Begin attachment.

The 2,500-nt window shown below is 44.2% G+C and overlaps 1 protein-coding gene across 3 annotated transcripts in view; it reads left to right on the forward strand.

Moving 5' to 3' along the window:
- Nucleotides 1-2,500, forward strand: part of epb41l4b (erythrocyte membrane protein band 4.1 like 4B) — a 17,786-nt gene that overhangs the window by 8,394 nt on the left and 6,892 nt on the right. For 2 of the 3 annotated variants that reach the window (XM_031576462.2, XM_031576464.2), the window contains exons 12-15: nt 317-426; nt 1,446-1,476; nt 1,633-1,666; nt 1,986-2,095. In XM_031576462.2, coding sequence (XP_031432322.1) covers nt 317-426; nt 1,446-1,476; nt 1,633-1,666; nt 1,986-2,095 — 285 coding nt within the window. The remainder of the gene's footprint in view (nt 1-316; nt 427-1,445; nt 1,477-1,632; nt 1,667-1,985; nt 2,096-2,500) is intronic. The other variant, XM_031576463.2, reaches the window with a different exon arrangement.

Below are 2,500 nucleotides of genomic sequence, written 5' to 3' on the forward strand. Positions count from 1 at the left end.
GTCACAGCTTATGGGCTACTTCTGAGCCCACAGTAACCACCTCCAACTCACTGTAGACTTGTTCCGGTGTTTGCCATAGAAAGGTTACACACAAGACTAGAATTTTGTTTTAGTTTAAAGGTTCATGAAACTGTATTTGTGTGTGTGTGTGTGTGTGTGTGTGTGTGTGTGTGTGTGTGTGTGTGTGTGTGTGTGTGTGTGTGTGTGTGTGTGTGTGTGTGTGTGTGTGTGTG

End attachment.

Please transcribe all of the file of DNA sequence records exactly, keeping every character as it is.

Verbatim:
The 2,500-nt window shown below is 44.2% G+C and overlaps 1 protein-coding gene across 3 annotated transcripts in view; it reads left to right on the forward strand.

Moving 5' to 3' along the window:
- Nucleotides 1-2,500, forward strand: part of epb41l4b (erythrocyte membrane protein band 4.1 like 4B) — a 17,786-nt gene that overhangs the window by 8,394 nt on the left and 6,892 nt on the right. For 2 of the 3 annotated variants that reach the window (XM_031576462.2, XM_031576464.2), the window contains exons 12-15: nt 317-426; nt 1,446-1,476; nt 1,633-1,666; nt 1,986-2,095. In XM_031576462.2, coding sequence (XP_031432322.1) covers nt 317-426; nt 1,446-1,476; nt 1,633-1,666; nt 1,986-2,095 — 285 coding nt within the window. The remainder of the gene's footprint in view (nt 1-316; nt 427-1,445; nt 1,477-1,632; nt 1,667-1,985; nt 2,096-2,500) is intronic. The other variant, XM_031576463.2, reaches the window with a different exon arrangement.

Below are 2,500 nucleotides of genomic sequence, written 5' to 3' on the forward strand. Positions count from 1 at the left end.
GTCACAGCTTATGGGCTACTTCTGAGCCCACAGTAACCACCTCCAACTCACTGTAGACTTGTTCCGGTGTTTGCCATAGAAAGGTTACACACAAGACTAGAATTTTGTTTTAGTTTAAAGGTTCATGAAACTGTATTTGTGTGTGTGTGTGTGTGTGTGTGTGTGTGTGTGTGTGTGTGTGTGTGTGTGTGTGTGTGTGTGTGTGTGTGTGTGTGTGTGTGTGTGTGTGTGTG